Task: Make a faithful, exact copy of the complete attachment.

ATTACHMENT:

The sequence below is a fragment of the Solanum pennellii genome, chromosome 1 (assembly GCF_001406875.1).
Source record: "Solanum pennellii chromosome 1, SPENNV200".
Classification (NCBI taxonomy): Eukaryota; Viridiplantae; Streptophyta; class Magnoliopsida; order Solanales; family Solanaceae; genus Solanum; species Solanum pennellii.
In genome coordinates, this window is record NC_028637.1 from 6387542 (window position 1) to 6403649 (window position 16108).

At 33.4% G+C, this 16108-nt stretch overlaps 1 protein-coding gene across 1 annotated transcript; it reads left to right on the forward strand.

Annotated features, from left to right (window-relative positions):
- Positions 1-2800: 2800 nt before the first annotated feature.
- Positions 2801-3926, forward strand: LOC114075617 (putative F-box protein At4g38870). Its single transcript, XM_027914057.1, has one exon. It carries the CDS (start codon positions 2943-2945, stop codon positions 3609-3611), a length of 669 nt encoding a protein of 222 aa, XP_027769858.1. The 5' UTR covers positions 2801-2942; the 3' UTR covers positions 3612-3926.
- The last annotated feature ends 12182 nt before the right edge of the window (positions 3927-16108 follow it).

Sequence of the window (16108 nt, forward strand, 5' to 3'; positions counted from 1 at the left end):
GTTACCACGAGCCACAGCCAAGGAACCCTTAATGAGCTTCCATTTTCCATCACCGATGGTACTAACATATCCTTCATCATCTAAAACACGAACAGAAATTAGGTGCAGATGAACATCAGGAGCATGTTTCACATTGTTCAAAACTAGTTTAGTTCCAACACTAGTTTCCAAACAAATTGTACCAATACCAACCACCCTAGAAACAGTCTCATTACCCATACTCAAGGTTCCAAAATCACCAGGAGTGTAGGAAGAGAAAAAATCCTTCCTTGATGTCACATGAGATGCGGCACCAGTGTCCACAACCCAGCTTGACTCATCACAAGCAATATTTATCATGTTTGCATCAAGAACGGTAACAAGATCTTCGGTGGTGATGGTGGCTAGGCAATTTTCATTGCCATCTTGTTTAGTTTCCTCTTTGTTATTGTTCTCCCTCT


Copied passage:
The sequence below is a fragment of the Solanum pennellii genome, chromosome 1 (assembly GCF_001406875.1).
Source record: "Solanum pennellii chromosome 1, SPENNV200".
Classification (NCBI taxonomy): Eukaryota; Viridiplantae; Streptophyta; class Magnoliopsida; order Solanales; family Solanaceae; genus Solanum; species Solanum pennellii.
In genome coordinates, this window is record NC_028637.1 from 6387542 (window position 1) to 6403649 (window position 16108).

At 33.4% G+C, this 16108-nt stretch overlaps 1 protein-coding gene across 1 annotated transcript; it reads left to right on the forward strand.

Annotated features, from left to right (window-relative positions):
- Positions 1-2800: 2800 nt before the first annotated feature.
- Positions 2801-3926, forward strand: LOC114075617 (putative F-box protein At4g38870). Its single transcript, XM_027914057.1, has one exon. It carries the CDS (start codon positions 2943-2945, stop codon positions 3609-3611), a length of 669 nt encoding a protein of 222 aa, XP_027769858.1. The 5' UTR covers positions 2801-2942; the 3' UTR covers positions 3612-3926.
- The last annotated feature ends 12182 nt before the right edge of the window (positions 3927-16108 follow it).

Sequence of the window (16108 nt, forward strand, 5' to 3'; positions counted from 1 at the left end):
GTTACCACGAGCCACAGCCAAGGAACCCTTAATGAGCTTCCATTTTCCATCACCGATGGTACTAACATATCCTTCATCATCTAAAACACGAACAGAAATTAGGTGCAGATGAACATCAGGAGCATGTTTCACATTGTTCAAAACTAGTTTAGTTCCAACACTAGTTTCCAAACAAATTGTACCAATACCAACCACCCTAGAAACAGTCTCATTACCCATACTCAAGGTTCCAAAATCACCAGGAGTGTAGGAAGAGAAAAAATCCTTCCTTGATGTCACATGAGATGCGGCACCAGTGTCCACAACCCAGCTTGACTCATCACAAGCAATATTTATCATGTTTGCATCAAGAACGGTAACAAGATCTTCGGTGGTGATGGTGGCTAGGCAATTTTCATTGCCATCTTGTTTAGTTTCCTCTTTGTTATTGTTCTCCCTCT